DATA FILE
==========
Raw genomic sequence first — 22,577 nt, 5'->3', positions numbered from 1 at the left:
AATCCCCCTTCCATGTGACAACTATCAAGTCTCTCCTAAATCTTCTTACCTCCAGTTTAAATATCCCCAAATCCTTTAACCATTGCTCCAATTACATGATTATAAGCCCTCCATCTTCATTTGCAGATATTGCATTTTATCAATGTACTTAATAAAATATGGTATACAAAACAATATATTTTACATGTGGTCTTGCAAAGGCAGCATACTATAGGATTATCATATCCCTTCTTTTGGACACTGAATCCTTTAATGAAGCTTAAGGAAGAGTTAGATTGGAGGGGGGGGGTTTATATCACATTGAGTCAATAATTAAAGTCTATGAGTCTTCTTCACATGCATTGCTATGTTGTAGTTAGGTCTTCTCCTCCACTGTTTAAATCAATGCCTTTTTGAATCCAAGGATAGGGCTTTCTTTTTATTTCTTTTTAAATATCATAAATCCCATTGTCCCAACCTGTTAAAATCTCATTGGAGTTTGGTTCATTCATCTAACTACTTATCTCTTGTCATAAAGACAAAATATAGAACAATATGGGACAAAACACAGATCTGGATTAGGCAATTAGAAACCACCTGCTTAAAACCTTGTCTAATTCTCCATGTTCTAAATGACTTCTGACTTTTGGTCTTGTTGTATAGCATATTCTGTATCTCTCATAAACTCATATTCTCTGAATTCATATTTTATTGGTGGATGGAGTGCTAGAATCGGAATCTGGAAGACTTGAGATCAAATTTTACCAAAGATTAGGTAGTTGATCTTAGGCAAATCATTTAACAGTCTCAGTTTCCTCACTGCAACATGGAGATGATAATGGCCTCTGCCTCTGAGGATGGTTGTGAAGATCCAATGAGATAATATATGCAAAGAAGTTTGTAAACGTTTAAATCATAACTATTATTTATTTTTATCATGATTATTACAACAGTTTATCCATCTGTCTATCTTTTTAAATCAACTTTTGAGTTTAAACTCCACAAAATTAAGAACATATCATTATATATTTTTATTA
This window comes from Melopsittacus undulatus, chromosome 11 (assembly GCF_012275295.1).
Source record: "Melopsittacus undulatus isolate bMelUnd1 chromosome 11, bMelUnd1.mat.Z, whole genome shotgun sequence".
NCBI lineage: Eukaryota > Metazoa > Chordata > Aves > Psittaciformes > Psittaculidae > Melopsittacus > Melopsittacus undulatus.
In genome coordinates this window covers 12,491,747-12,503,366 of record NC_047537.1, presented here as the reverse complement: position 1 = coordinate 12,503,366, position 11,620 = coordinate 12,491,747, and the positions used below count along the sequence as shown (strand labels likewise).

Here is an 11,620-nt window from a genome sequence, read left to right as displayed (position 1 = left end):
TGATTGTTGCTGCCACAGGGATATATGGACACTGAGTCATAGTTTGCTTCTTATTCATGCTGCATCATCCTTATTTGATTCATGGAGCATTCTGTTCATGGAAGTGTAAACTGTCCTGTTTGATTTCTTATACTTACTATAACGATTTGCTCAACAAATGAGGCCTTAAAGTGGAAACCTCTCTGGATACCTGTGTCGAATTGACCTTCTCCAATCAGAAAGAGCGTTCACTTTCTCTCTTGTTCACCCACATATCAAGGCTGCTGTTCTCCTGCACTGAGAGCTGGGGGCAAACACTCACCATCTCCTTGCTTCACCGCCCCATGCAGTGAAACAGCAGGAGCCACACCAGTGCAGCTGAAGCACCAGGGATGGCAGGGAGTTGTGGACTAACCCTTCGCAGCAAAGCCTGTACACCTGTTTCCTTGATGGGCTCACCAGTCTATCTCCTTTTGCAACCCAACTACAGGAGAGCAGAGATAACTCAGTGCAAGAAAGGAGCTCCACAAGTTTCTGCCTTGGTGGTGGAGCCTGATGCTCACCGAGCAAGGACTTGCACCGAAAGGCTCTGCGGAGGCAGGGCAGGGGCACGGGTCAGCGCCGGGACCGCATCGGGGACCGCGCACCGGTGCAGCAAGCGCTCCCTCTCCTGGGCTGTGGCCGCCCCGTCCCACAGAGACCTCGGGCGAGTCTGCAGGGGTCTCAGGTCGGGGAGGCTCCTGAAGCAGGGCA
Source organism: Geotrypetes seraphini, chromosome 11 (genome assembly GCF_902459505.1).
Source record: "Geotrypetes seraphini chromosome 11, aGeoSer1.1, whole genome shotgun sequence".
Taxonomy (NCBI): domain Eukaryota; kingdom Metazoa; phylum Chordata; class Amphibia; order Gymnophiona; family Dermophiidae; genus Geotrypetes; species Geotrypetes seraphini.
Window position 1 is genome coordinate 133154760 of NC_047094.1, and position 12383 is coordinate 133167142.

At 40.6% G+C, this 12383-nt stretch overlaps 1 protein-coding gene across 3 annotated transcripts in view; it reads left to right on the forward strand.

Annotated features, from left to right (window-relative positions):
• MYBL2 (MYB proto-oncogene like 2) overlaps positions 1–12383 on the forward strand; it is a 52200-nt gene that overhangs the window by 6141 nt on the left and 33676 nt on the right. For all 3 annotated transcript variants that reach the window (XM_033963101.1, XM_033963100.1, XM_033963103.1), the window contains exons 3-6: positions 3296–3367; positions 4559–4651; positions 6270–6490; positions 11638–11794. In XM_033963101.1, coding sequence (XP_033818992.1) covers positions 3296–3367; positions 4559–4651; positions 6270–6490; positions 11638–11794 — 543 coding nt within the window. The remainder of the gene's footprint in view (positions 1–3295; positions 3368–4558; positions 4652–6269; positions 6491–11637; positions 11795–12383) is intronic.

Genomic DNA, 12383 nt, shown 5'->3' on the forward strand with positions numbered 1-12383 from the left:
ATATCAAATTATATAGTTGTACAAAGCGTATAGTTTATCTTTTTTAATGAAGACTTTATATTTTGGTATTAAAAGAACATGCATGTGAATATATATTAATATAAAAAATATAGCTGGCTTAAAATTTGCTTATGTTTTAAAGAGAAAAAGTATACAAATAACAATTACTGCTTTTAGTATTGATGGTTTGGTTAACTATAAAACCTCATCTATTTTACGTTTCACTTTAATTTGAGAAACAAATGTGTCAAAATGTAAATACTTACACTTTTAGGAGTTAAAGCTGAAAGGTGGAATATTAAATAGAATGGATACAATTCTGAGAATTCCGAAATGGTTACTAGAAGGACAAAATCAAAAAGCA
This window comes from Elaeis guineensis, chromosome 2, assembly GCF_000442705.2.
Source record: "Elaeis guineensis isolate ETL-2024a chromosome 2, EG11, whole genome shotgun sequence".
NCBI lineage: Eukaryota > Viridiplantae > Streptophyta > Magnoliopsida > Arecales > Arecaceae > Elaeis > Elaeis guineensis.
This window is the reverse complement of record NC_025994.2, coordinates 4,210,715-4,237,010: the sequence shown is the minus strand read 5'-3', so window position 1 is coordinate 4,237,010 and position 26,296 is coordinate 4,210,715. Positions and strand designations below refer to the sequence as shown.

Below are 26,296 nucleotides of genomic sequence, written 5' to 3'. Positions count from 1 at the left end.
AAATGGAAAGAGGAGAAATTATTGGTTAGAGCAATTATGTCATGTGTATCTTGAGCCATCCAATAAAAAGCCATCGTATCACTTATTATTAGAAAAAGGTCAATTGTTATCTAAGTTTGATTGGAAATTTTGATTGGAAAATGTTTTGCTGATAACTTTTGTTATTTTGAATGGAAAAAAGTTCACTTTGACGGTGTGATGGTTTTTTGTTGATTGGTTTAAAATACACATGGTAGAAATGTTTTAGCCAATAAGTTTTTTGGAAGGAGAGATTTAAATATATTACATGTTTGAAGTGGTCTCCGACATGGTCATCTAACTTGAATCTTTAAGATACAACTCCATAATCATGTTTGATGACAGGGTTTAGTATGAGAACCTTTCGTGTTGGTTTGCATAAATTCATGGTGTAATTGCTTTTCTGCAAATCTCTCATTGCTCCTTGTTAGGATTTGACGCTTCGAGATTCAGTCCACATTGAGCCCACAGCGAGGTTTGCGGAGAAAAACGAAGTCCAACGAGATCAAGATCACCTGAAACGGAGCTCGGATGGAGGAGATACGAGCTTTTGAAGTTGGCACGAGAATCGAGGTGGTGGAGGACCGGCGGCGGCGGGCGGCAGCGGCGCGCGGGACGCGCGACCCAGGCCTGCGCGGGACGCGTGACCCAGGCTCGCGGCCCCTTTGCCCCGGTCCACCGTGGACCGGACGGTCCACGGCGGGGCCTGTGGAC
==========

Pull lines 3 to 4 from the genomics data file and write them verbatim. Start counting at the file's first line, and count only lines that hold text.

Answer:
This window comes from Melopsittacus undulatus, chromosome 11 (assembly GCF_012275295.1).
Source record: "Melopsittacus undulatus isolate bMelUnd1 chromosome 11, bMelUnd1.mat.Z, whole genome shotgun sequence".